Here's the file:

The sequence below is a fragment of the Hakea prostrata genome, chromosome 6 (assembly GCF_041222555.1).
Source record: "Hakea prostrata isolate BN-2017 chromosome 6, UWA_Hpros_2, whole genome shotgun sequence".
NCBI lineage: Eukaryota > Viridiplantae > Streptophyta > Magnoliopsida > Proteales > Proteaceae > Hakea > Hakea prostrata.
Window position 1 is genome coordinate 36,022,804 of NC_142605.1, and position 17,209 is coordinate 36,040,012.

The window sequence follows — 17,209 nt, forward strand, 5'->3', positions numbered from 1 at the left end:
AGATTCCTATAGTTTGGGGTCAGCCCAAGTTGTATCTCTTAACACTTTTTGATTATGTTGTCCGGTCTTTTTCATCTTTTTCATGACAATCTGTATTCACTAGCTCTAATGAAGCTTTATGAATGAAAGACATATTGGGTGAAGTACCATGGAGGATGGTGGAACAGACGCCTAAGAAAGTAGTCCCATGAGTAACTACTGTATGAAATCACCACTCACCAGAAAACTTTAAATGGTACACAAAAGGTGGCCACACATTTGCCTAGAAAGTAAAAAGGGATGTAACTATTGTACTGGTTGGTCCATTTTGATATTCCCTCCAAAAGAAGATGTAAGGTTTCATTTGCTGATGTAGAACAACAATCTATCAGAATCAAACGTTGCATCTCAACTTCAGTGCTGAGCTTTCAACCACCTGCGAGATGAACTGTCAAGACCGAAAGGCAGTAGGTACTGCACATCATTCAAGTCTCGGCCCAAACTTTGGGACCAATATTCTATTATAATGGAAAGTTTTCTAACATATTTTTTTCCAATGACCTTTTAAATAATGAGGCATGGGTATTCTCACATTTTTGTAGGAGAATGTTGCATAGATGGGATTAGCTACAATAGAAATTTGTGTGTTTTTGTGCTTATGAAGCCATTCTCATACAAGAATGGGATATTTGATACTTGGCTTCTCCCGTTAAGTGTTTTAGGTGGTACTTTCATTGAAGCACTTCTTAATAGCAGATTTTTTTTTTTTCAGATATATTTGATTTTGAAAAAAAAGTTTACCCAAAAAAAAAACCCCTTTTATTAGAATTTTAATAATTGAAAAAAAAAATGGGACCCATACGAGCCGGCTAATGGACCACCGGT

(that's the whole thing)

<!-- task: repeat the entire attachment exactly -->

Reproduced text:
The sequence below is a fragment of the Hakea prostrata genome, chromosome 6 (assembly GCF_041222555.1).
Source record: "Hakea prostrata isolate BN-2017 chromosome 6, UWA_Hpros_2, whole genome shotgun sequence".
NCBI lineage: Eukaryota > Viridiplantae > Streptophyta > Magnoliopsida > Proteales > Proteaceae > Hakea > Hakea prostrata.
Window position 1 is genome coordinate 36,022,804 of NC_142605.1, and position 17,209 is coordinate 36,040,012.

The window sequence follows — 17,209 nt, forward strand, 5'->3', positions numbered from 1 at the left end:
AGATTCCTATAGTTTGGGGTCAGCCCAAGTTGTATCTCTTAACACTTTTTGATTATGTTGTCCGGTCTTTTTCATCTTTTTCATGACAATCTGTATTCACTAGCTCTAATGAAGCTTTATGAATGAAAGACATATTGGGTGAAGTACCATGGAGGATGGTGGAACAGACGCCTAAGAAAGTAGTCCCATGAGTAACTACTGTATGAAATCACCACTCACCAGAAAACTTTAAATGGTACACAAAAGGTGGCCACACATTTGCCTAGAAAGTAAAAAGGGATGTAACTATTGTACTGGTTGGTCCATTTTGATATTCCCTCCAAAAGAAGATGTAAGGTTTCATTTGCTGATGTAGAACAACAATCTATCAGAATCAAACGTTGCATCTCAACTTCAGTGCTGAGCTTTCAACCACCTGCGAGATGAACTGTCAAGACCGAAAGGCAGTAGGTACTGCACATCATTCAAGTCTCGGCCCAAACTTTGGGACCAATATTCTATTATAATGGAAAGTTTTCTAACATATTTTTTTCCAATGACCTTTTAAATAATGAGGCATGGGTATTCTCACATTTTTGTAGGAGAATGTTGCATAGATGGGATTAGCTACAATAGAAATTTGTGTGTTTTTGTGCTTATGAAGCCATTCTCATACAAGAATGGGATATTTGATACTTGGCTTCTCCCGTTAAGTGTTTTAGGTGGTACTTTCATTGAAGCACTTCTTAATAGCAGATTTTTTTTTTTTCAGATATATTTGATTTTGAAAAAAAAGTTTACCCAAAAAAAAAACCCCTTTTATTAGAATTTTAATAATTGAAAAAAAAAATGGGACCCATACGAGCCGGCTAATGGACCACCGGT